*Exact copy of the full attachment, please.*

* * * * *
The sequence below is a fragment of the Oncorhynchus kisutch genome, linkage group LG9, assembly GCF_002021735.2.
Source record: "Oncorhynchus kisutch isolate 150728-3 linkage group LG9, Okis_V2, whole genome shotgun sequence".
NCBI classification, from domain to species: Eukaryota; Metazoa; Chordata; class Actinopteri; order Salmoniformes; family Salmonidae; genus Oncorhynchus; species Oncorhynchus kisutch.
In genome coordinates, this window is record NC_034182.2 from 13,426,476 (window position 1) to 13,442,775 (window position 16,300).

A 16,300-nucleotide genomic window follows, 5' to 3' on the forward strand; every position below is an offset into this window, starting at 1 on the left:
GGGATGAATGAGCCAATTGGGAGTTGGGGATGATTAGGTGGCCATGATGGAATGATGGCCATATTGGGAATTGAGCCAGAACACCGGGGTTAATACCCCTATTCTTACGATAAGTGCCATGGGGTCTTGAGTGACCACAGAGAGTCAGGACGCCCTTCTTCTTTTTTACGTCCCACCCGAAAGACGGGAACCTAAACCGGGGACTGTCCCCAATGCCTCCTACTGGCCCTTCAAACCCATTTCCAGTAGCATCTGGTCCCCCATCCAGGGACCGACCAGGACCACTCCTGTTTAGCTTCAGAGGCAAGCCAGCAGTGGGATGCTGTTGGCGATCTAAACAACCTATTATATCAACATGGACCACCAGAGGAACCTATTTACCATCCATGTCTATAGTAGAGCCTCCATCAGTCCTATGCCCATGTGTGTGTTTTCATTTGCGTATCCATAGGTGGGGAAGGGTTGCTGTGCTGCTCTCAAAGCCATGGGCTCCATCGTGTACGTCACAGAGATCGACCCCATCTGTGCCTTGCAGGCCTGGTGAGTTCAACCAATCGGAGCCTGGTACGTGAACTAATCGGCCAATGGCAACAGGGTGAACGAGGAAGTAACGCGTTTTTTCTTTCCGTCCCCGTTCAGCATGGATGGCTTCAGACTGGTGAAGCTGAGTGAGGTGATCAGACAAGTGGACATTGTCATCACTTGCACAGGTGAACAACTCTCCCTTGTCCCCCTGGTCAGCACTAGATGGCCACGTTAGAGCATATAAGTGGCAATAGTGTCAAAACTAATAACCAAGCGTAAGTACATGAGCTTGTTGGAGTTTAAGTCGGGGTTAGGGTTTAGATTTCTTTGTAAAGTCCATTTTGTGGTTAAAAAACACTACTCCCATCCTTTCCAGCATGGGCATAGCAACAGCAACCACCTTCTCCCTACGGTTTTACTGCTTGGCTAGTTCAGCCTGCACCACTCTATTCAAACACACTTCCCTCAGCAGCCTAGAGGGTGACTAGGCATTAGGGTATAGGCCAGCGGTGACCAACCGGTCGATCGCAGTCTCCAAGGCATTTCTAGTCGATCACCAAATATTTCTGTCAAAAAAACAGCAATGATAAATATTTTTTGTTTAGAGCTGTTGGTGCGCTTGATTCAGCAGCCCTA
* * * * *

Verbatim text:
The sequence below is a fragment of the Oncorhynchus kisutch genome, linkage group LG9, assembly GCF_002021735.2.
Source record: "Oncorhynchus kisutch isolate 150728-3 linkage group LG9, Okis_V2, whole genome shotgun sequence".
NCBI classification, from domain to species: Eukaryota; Metazoa; Chordata; class Actinopteri; order Salmoniformes; family Salmonidae; genus Oncorhynchus; species Oncorhynchus kisutch.
In genome coordinates, this window is record NC_034182.2 from 13,426,476 (window position 1) to 13,442,775 (window position 16,300).

A 16,300-nucleotide genomic window follows, 5' to 3' on the forward strand; every position below is an offset into this window, starting at 1 on the left:
GGGATGAATGAGCCAATTGGGAGTTGGGGATGATTAGGTGGCCATGATGGAATGATGGCCATATTGGGAATTGAGCCAGAACACCGGGGTTAATACCCCTATTCTTACGATAAGTGCCATGGGGTCTTGAGTGACCACAGAGAGTCAGGACGCCCTTCTTCTTTTTTACGTCCCACCCGAAAGACGGGAACCTAAACCGGGGACTGTCCCCAATGCCTCCTACTGGCCCTTCAAACCCATTTCCAGTAGCATCTGGTCCCCCATCCAGGGACCGACCAGGACCACTCCTGTTTAGCTTCAGAGGCAAGCCAGCAGTGGGATGCTGTTGGCGATCTAAACAACCTATTATATCAACATGGACCACCAGAGGAACCTATTTACCATCCATGTCTATAGTAGAGCCTCCATCAGTCCTATGCCCATGTGTGTGTTTTCATTTGCGTATCCATAGGTGGGGAAGGGTTGCTGTGCTGCTCTCAAAGCCATGGGCTCCATCGTGTACGTCACAGAGATCGACCCCATCTGTGCCTTGCAGGCCTGGTGAGTTCAACCAATCGGAGCCTGGTACGTGAACTAATCGGCCAATGGCAACAGGGTGAACGAGGAAGTAACGCGTTTTTTCTTTCCGTCCCCGTTCAGCATGGATGGCTTCAGACTGGTGAAGCTGAGTGAGGTGATCAGACAAGTGGACATTGTCATCACTTGCACAGGTGAACAACTCTCCCTTGTCCCCCTGGTCAGCACTAGATGGCCACGTTAGAGCATATAAGTGGCAATAGTGTCAAAACTAATAACCAAGCGTAAGTACATGAGCTTGTTGGAGTTTAAGTCGGGGTTAGGGTTTAGATTTCTTTGTAAAGTCCATTTTGTGGTTAAAAAACACTACTCCCATCCTTTCCAGCATGGGCATAGCAACAGCAACCACCTTCTCCCTACGGTTTTACTGCTTGGCTAGTTCAGCCTGCACCACTCTATTCAAACACACTTCCCTCAGCAGCCTAGAGGGTGACTAGGCATTAGGGTATAGGCCAGCGGTGACCAACCGGTCGATCGCAGTCTCCAAGGCATTTCTAGTCGATCACCAAATATTTCTGTCAAAAAAACAGCAATGATAAATATTTTTTGTTTAGAGCTGTTGGTGCGCTTGATTCAGCAGCCCTA